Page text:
Community-college students, many of them adults, often face the challenge of balancing coursework with jobs and families. But some students face a more basic, urgent struggle: feeding themselves and finding a place to stay at night.
One in five community-college students went hungry in the last month because they couldn’t afford enough food, according to a new study, and one in 10 either were forced out of a home or have stayed overnight in a shelter or an abandoned building.
The study, which was led by Sara Goldrick-Rab, a professor of educational-policy studies and sociology at the University of Wisconsin at Madison, and was released on Friday, is the latest research to highlight the twin problems of student hunger and homelessness, which have grown as colleges welcome more nontraditional and first-generation students to their campuses.
It is also among the largest studies to date, drawing on a survey of 4,312 students at seven community colleges across the country.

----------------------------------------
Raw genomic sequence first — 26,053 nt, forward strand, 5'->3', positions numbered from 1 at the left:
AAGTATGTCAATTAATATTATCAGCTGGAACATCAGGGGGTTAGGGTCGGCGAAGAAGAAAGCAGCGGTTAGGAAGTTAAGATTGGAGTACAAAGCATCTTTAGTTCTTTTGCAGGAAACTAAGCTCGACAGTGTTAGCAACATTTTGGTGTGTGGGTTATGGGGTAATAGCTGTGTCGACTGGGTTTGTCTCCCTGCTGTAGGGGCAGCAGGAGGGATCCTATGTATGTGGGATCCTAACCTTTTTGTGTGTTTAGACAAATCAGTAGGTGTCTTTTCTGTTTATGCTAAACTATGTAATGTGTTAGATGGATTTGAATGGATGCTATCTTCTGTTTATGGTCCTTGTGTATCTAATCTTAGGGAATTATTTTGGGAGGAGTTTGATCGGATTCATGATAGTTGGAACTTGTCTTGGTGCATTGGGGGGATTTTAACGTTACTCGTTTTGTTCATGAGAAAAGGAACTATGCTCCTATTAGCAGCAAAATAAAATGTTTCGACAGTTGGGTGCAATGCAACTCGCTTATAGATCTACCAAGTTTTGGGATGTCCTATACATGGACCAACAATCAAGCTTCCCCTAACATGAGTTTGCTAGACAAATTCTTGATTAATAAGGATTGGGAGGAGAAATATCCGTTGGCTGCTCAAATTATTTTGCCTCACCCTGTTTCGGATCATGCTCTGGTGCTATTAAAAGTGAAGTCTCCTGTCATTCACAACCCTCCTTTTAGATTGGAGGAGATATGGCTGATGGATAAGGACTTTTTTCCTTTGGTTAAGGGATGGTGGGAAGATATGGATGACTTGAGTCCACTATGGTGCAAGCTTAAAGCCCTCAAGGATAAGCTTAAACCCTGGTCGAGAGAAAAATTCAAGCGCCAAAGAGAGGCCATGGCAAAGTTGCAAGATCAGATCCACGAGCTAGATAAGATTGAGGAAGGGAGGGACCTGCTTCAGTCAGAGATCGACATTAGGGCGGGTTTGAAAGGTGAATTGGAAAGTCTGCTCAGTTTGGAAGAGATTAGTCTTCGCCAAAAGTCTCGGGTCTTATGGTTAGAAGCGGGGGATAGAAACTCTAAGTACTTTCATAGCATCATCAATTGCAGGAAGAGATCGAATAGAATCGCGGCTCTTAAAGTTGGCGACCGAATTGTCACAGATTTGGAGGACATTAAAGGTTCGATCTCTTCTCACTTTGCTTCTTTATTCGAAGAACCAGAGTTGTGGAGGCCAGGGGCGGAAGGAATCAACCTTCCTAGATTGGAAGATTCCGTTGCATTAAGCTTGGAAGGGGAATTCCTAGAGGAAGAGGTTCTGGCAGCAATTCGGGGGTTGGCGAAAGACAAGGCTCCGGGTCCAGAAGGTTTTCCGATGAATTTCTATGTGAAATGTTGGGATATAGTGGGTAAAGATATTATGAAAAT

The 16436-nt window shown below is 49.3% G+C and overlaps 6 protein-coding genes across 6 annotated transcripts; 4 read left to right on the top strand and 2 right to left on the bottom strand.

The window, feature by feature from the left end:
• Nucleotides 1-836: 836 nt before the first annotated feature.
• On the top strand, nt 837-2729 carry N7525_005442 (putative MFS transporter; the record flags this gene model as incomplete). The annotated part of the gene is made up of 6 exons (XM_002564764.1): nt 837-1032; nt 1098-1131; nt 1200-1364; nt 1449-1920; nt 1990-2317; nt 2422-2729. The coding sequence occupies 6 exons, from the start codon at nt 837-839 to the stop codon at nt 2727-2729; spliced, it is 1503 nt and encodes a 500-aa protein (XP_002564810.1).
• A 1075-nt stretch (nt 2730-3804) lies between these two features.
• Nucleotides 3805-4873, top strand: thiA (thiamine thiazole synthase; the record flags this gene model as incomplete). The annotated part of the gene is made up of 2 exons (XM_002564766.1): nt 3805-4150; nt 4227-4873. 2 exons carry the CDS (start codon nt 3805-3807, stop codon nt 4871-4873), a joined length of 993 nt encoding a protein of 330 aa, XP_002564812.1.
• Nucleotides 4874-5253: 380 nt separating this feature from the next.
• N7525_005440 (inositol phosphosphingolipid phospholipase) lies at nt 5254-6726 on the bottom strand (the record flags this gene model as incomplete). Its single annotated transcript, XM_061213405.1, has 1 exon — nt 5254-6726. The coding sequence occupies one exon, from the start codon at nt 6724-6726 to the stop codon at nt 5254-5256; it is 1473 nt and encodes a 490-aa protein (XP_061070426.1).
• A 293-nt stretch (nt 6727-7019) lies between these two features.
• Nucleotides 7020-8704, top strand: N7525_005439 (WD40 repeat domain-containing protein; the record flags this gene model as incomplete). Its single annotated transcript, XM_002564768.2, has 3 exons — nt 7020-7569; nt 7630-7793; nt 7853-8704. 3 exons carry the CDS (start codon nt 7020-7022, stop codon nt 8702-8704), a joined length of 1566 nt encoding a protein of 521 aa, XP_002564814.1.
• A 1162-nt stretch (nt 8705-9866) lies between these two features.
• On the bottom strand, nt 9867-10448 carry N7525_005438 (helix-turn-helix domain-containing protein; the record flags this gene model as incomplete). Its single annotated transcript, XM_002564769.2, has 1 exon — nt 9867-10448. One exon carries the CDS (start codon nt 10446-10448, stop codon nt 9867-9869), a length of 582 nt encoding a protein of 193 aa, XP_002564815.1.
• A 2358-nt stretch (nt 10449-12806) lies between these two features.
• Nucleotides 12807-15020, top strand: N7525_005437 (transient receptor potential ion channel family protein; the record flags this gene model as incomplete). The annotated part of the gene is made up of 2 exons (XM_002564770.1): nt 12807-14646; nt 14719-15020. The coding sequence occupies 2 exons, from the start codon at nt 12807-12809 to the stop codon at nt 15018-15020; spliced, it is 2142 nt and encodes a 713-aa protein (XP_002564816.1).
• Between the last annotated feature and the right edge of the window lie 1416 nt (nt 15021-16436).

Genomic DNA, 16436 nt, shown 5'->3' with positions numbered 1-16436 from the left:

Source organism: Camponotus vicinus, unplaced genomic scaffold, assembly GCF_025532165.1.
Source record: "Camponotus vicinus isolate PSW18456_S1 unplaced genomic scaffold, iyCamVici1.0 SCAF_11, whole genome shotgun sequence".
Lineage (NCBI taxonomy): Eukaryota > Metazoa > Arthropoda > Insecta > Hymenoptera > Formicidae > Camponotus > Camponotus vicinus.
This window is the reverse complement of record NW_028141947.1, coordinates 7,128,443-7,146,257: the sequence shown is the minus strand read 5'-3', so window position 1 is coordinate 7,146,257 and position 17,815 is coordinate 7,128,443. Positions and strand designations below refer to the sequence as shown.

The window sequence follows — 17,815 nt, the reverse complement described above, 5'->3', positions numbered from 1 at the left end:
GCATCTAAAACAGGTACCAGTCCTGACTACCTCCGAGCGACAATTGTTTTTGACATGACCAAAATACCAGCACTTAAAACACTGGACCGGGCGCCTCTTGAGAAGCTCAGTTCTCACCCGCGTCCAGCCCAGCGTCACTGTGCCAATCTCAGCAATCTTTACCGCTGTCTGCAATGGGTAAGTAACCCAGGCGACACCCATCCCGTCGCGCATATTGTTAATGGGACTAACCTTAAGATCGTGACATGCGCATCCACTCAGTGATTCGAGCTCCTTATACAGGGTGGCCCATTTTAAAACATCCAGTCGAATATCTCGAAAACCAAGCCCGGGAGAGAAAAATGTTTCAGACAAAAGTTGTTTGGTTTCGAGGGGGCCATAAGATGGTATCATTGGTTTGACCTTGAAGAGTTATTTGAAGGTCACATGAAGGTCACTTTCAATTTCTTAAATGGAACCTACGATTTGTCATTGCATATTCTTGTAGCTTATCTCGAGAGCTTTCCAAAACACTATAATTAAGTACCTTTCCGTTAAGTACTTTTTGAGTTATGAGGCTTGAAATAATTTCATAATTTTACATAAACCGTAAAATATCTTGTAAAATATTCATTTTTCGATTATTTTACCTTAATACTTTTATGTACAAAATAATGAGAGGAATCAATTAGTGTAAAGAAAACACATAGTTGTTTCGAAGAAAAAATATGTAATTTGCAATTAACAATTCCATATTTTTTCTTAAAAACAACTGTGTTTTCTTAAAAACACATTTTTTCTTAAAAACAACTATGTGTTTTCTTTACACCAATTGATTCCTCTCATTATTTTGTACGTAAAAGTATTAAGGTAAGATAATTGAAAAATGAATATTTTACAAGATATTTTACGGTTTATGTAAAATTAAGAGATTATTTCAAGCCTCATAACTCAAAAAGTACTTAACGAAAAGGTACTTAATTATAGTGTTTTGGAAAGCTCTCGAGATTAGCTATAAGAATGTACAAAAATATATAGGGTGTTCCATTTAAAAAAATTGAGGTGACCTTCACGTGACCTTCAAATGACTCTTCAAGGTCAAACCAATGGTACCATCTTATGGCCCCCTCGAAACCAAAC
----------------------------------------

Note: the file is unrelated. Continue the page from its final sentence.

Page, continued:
Black, Asian, and Latino students were all more likely to have some level of “food insecurity” — a term covering a range of money-related nutritional compromises — than were white students, but black students tended to have it worst. Black students also were significantly more likely than any other group to be taking classes while struggling to afford a place to live. Nearly one in five black students in the survey had been homeless at some point in the previous month.
The Wisconsin study echoes previous research in suggesting that only a small percentage of community-college students who struggle with food and housing receive public benefits.
The researchers proposed several ways colleges could try to support students, beginning with making them more aware of the existing resources and assistance programs available to help them. They also recommended some changes in federal and state policies. All of those ideas are in their report on the study, which you can read here.